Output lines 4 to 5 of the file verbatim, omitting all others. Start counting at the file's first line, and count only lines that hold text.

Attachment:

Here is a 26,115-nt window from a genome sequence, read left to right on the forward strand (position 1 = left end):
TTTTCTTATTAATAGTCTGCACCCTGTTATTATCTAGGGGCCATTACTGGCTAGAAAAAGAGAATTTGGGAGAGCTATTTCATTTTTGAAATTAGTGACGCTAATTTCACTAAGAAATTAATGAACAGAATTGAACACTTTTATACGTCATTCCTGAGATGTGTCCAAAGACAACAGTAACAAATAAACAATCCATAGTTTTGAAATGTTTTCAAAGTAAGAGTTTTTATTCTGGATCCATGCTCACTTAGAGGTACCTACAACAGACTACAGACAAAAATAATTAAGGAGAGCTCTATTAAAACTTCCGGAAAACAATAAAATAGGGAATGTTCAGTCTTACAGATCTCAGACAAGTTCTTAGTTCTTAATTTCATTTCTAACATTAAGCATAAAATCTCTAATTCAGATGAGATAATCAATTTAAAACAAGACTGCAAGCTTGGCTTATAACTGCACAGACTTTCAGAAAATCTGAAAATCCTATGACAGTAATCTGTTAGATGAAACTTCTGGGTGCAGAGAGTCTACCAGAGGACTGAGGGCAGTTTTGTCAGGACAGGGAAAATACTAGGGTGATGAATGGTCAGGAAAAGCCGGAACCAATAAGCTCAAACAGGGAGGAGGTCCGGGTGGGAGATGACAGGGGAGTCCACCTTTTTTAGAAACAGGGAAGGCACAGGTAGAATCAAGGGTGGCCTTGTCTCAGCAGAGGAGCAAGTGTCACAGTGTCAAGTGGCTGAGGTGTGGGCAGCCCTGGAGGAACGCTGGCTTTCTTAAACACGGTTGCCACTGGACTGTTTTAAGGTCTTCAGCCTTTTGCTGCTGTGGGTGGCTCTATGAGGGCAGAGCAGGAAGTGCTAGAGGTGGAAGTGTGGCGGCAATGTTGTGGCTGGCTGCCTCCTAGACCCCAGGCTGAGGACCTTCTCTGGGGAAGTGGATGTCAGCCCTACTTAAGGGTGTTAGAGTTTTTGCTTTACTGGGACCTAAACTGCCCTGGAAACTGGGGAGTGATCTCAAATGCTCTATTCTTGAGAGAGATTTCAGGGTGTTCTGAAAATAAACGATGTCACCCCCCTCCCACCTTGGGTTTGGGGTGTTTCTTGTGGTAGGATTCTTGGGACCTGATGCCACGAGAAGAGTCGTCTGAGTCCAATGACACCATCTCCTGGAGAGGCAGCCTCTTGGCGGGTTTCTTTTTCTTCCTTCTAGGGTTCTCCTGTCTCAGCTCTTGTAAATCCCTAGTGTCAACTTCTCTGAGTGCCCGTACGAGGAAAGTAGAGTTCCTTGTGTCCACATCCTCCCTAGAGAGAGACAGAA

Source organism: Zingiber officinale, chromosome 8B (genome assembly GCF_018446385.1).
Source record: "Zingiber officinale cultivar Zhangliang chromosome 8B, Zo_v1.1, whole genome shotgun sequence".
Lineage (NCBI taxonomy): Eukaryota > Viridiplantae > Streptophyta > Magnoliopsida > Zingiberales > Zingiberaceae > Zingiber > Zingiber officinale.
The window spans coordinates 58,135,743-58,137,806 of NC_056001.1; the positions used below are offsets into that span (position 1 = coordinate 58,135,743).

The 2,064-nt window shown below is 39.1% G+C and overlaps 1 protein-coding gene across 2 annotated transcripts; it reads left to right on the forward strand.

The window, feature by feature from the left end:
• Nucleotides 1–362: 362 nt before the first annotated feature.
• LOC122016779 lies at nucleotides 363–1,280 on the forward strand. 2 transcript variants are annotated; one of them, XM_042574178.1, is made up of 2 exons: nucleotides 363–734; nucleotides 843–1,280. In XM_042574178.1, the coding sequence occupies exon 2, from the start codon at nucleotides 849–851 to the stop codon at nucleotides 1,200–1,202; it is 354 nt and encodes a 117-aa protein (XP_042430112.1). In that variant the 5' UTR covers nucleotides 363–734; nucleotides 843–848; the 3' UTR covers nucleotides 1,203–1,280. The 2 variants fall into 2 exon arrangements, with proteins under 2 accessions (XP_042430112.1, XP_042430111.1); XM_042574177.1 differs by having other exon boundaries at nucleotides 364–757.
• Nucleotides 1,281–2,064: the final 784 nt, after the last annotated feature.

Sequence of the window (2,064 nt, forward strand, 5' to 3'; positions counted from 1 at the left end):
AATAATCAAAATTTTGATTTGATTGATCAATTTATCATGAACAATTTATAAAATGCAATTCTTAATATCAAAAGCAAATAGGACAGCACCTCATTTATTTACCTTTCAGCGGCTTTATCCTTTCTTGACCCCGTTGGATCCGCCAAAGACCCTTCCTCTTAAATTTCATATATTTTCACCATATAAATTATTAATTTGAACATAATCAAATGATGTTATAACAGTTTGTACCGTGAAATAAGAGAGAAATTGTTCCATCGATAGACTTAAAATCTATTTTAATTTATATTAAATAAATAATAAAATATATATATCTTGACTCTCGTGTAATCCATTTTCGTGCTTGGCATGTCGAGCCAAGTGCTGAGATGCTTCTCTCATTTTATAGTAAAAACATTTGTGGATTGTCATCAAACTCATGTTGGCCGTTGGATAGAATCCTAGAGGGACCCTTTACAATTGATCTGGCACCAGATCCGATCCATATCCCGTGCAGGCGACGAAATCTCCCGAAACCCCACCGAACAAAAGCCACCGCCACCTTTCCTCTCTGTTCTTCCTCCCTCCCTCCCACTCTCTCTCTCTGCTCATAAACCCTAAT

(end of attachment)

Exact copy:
Source record: "Zingiber officinale cultivar Zhangliang chromosome 8B, Zo_v1.1, whole genome shotgun sequence".
Lineage (NCBI taxonomy): Eukaryota > Viridiplantae > Streptophyta > Magnoliopsida > Zingiberales > Zingiberaceae > Zingiber > Zingiber officinale.